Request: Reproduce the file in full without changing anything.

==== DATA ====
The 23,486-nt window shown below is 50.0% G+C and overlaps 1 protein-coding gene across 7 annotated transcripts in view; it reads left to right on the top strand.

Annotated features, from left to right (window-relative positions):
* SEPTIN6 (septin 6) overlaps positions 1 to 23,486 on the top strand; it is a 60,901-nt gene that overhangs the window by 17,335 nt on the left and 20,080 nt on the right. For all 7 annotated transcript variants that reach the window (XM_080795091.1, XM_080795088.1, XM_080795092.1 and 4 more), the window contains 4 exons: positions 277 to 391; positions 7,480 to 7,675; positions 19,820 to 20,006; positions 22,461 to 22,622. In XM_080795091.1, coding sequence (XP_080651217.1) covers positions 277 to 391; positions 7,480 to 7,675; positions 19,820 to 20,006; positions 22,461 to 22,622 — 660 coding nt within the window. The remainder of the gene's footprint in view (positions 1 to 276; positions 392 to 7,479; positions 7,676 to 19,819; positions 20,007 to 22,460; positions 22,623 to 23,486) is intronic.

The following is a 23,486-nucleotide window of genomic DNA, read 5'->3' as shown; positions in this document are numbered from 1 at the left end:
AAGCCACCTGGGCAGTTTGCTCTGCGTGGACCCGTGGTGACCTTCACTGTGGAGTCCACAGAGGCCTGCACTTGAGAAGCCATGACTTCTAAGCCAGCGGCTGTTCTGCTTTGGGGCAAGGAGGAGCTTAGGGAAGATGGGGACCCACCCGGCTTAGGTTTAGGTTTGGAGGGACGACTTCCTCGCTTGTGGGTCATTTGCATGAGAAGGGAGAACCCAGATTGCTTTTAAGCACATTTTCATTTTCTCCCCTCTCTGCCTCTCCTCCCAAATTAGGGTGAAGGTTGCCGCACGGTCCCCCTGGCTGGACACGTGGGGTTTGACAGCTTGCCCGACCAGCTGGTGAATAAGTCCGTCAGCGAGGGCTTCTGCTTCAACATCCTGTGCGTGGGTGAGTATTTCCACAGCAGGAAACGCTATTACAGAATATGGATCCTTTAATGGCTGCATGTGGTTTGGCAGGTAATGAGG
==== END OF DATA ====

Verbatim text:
The 23,486-nt window shown below is 50.0% G+C and overlaps 1 protein-coding gene across 7 annotated transcripts in view; it reads left to right on the top strand.

Annotated features, from left to right (window-relative positions):
* SEPTIN6 (septin 6) overlaps positions 1 to 23,486 on the top strand; it is a 60,901-nt gene that overhangs the window by 17,335 nt on the left and 20,080 nt on the right. For all 7 annotated transcript variants that reach the window (XM_080795091.1, XM_080795088.1, XM_080795092.1 and 4 more), the window contains 4 exons: positions 277 to 391; positions 7,480 to 7,675; positions 19,820 to 20,006; positions 22,461 to 22,622. In XM_080795091.1, coding sequence (XP_080651217.1) covers positions 277 to 391; positions 7,480 to 7,675; positions 19,820 to 20,006; positions 22,461 to 22,622 — 660 coding nt within the window. The remainder of the gene's footprint in view (positions 1 to 276; positions 392 to 7,479; positions 7,676 to 19,819; positions 20,007 to 22,460; positions 22,623 to 23,486) is intronic.

The following is a 23,486-nucleotide window of genomic DNA, read 5'->3' as shown; positions in this document are numbered from 1 at the left end:
AAGCCACCTGGGCAGTTTGCTCTGCGTGGACCCGTGGTGACCTTCACTGTGGAGTCCACAGAGGCCTGCACTTGAGAAGCCATGACTTCTAAGCCAGCGGCTGTTCTGCTTTGGGGCAAGGAGGAGCTTAGGGAAGATGGGGACCCACCCGGCTTAGGTTTAGGTTTGGAGGGACGACTTCCTCGCTTGTGGGTCATTTGCATGAGAAGGGAGAACCCAGATTGCTTTTAAGCACATTTTCATTTTCTCCCCTCTCTGCCTCTCCTCCCAAATTAGGGTGAAGGTTGCCGCACGGTCCCCCTGGCTGGACACGTGGGGTTTGACAGCTTGCCCGACCAGCTGGTGAATAAGTCCGTCAGCGAGGGCTTCTGCTTCAACATCCTGTGCGTGGGTGAGTATTTCCACAGCAGGAAACGCTATTACAGAATATGGATCCTTTAATGGCTGCATGTGGTTTGGCAGGTAATGAGG